Pomme cannelles (Caribbean buns) are very close to my heart because they bring back a lot of childhood memories. The exterior of Caribbean buns, which are shaped with little pikes, is a little bit crustier than regular brioche. But the interior, mmmmmmhhh the interior is tender and buttery and so so good!
People usually bite around all the pikes before reaching the chewy and soft center, leaving the best for last!
These individual French West Indian buns are traditionally eaten for breakfast, fresh from the bakery, and preferably with some hot chocolate. The Caribbean buns, as with traditional brioche dough, aren’t very sweet which is why we accompany them with sweet hot chocolate. After all, Caribbean people do have a sweet tooth, we weren’t gonna be satisfied with some “bland” buns. Or you could eat them as if it was bread, with jam or cheese, as my sacrilegious husband, the hot-chocolate-hater, does.
Luckily for me, who tends to often get homesick, Caribbean buns are pretty easy to do and faster than most brioche buns as they don’t need to rise a second time after shaping. Contrary to most brioche recipes, the butter isn’t melted or added bit by bit during the kneading process. It is added at the beginning with the flour, and they are rubbed lightly together until the mixture resembles breadcrumbs, as if you were making pie dough.
After that the recipe is pretty straightforward, you need to knead the dough, let it prove, shape the Caribbean buns, brush them with egg wash, bake them and voila.
→ MAKE THE DOUGH
Heat the milk until lukewarm and pour it into a bowl. Stir in the sugar and yeast. Cover and let it sit for 10 min. Put the flour and salt in a mixing bowl. Add the butter and rub it in lightly with your fingertips. Make a well and pour in the milk mixture and the eggs. Bring the mixture together until a dough is formed and knead it for 10 min.
→ PROVE AND SHAPE
Place the dough in an oiled container, cover and let rise until doubled in size. Divide the dough into 8 pieces. Roll each of these pieces into ropes. Wrap each rope around itself, placing one layer on top of another, like a snail shell. With a pair of scissors, make small notches in the buns every 2 cm (1 in), starting from the top. Bake according to the recipe’s instructions.
If you know a little bit of French you could wonder ‘Why the heck are these called pomme cannelle?’ as there are no pomme (apple) or cannelle (cinnamon) involved in the recipe. Well, it is because pomme cannelle is what we call sugar apples (a type of tropical fruit). And the shape of the Caribbean buns kind of resembles the exterior of a sugar apple.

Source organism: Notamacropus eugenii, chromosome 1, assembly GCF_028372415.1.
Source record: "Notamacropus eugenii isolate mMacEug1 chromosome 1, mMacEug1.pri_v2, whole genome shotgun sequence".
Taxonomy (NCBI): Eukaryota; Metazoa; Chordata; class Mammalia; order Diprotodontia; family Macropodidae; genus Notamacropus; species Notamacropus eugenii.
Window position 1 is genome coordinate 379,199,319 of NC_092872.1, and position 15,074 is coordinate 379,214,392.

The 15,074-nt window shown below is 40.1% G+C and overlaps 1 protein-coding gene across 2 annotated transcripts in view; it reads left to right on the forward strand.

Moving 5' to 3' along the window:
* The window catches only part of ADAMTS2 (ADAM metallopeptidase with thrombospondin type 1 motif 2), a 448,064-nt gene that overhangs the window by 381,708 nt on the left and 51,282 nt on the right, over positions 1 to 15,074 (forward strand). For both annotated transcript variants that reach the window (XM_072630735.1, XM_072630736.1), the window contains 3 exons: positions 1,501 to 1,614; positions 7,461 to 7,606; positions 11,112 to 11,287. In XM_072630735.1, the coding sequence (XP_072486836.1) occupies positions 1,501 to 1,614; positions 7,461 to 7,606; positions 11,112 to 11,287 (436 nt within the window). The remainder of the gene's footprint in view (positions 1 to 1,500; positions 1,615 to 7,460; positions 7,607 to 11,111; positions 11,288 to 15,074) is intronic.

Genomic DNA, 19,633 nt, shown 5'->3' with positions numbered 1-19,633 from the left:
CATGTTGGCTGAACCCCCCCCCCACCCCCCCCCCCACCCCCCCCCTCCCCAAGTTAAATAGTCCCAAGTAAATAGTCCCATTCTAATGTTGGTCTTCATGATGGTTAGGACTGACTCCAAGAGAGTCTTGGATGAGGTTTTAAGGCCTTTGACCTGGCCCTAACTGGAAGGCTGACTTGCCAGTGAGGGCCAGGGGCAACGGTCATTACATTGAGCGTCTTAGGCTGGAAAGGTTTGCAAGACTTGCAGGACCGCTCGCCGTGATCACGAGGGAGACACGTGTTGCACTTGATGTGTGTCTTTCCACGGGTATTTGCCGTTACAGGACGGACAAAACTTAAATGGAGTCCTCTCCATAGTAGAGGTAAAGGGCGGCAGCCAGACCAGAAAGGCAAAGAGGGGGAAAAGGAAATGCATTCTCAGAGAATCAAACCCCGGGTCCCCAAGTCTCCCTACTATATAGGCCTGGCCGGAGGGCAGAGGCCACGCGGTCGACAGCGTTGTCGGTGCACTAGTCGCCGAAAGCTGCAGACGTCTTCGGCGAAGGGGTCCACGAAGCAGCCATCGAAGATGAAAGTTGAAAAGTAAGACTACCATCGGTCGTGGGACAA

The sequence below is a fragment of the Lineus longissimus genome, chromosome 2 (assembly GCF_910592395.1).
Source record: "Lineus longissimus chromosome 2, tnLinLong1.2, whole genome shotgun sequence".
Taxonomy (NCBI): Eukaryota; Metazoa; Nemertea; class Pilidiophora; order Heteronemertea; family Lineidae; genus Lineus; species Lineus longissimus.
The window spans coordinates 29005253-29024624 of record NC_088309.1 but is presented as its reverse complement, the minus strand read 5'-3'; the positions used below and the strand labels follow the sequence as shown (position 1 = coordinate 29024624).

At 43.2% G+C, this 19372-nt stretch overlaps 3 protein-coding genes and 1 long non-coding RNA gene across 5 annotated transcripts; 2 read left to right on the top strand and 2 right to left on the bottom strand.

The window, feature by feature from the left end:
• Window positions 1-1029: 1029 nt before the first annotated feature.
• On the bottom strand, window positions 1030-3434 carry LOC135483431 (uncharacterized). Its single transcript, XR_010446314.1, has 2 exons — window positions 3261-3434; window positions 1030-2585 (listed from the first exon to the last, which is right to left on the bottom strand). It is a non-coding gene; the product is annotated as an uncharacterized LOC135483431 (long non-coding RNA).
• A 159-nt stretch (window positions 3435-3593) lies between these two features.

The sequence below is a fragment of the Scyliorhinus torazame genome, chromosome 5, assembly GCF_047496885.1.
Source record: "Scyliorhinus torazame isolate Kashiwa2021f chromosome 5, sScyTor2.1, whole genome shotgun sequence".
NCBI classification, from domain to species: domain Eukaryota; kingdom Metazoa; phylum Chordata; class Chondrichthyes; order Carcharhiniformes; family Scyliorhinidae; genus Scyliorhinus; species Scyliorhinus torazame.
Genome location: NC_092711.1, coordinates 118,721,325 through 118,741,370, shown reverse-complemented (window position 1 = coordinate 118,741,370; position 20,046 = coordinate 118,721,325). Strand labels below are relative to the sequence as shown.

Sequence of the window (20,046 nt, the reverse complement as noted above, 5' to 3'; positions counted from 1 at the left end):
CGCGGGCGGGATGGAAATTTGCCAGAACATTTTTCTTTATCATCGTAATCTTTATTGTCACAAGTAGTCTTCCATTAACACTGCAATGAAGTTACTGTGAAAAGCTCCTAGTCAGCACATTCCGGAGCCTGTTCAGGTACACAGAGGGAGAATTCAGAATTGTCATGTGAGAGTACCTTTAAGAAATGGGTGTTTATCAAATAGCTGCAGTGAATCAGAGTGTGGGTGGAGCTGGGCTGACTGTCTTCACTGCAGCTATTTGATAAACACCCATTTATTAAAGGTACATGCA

These buns are typical of Martinique (the island where I grew up, aka paradise, check Google images if you don’t believe me) and you will never elsewhere (unless you go to a Caribbean bakery). So I do encourage you to give them a go and I’m sure you won’t be disappointed. Need I mention the briochy center again?
The same dough can be used to make a traditional celebratory Caribbean bread.
These Caribbean buns from the West Indies have crusty exteriors and very fluffy centers. Made from brioche dough, they are usually eaten in the morning with a cup of hot chocolate.
For the dough:
- 125ml whole milk (½ cup)
- 1 ½ tbsp sugar
- 10g active dry yeast (2 ½ tsp)
- 500g all-purpose flour (3 ½ cups)
- 2 tsp fine sea salt, heaped
- 200g butter, cubed (7 oz)
- 2 eggs, beaten and at room temperature
For the glaze:
- 1 egg yolk
- 1 tbsp whole milk
- Make the dough. Heat the milk to 30°C (90°F) in a small pan over low heat or using the microwave. Pour it into a small bowl and whisk in the sugar and yeast. Cover with plastic wrap and let it sit for 10 min. Bubbles should start to appear. Put the flour and salt in a large mixing bowl. Add the butter and rub it in lightly with your fingertips until the mixture resembles breadcrumbs. Make a well in the middle and pour in the milk mixture and the eggs. Using your hand, bring the mixture together until a soft dough is formed.
- Knead and prove. Tip it out onto a lightly floured surface and knead for 10 min, until you have a smooth dough that isn’t too sticky. Place in a lightly oiled bowl, cover and leave to prove for 2 hours in a warm place. The dough should have doubled in size.
- Shape the buns. Line a baking tray with parchment paper. Tip the dough onto a lightly floured surface. Fold the dough in on itself to knock it back and remove the air. Divide into 8 equal pieces (around 115g each or 4 oz). Roll each of these pieces into ropes measuring 35 cm (13 in) using the palms of your hands. Wrap each rope around itself, placing one layer on top of another, like a snail shell. This will give volume to the small ‘pile’ of dough. The extremity of the bun should be pointy. Place them on the baking tray, spacing them well apart. With a pair of scissors, make small notches in the buns every 2 cm (1 in), starting from the top.
- Bake. Preheat the oven to 210°C (400°F) and put a roasting tin on the bottom shelf to heat up. Carefully fill the roasting tray with hot water, this will help create steam that will make the exterior of the buns crustier and the crumb fluffier. Mix the yolk and milk together to make the egg wash and lightly brush the top of the buns with it. Bake the Caribbean buns in the middle of the oven for 30 min, until risen and golden brown. Cool on a wire rack and enjoy with a cup of sweet hot chocolate while they are still a little bit warm.
Caribbean buns are best eaten warm on the day they have been baked but they will keep, stored in an airtight container for a couple of days.
- Serving Size: 1
- Calories: 412
Keywords: breakfast rolls recipe, caribbean breakfast
Looking for other ideas for breakfast? Here are some of my favorite recipes: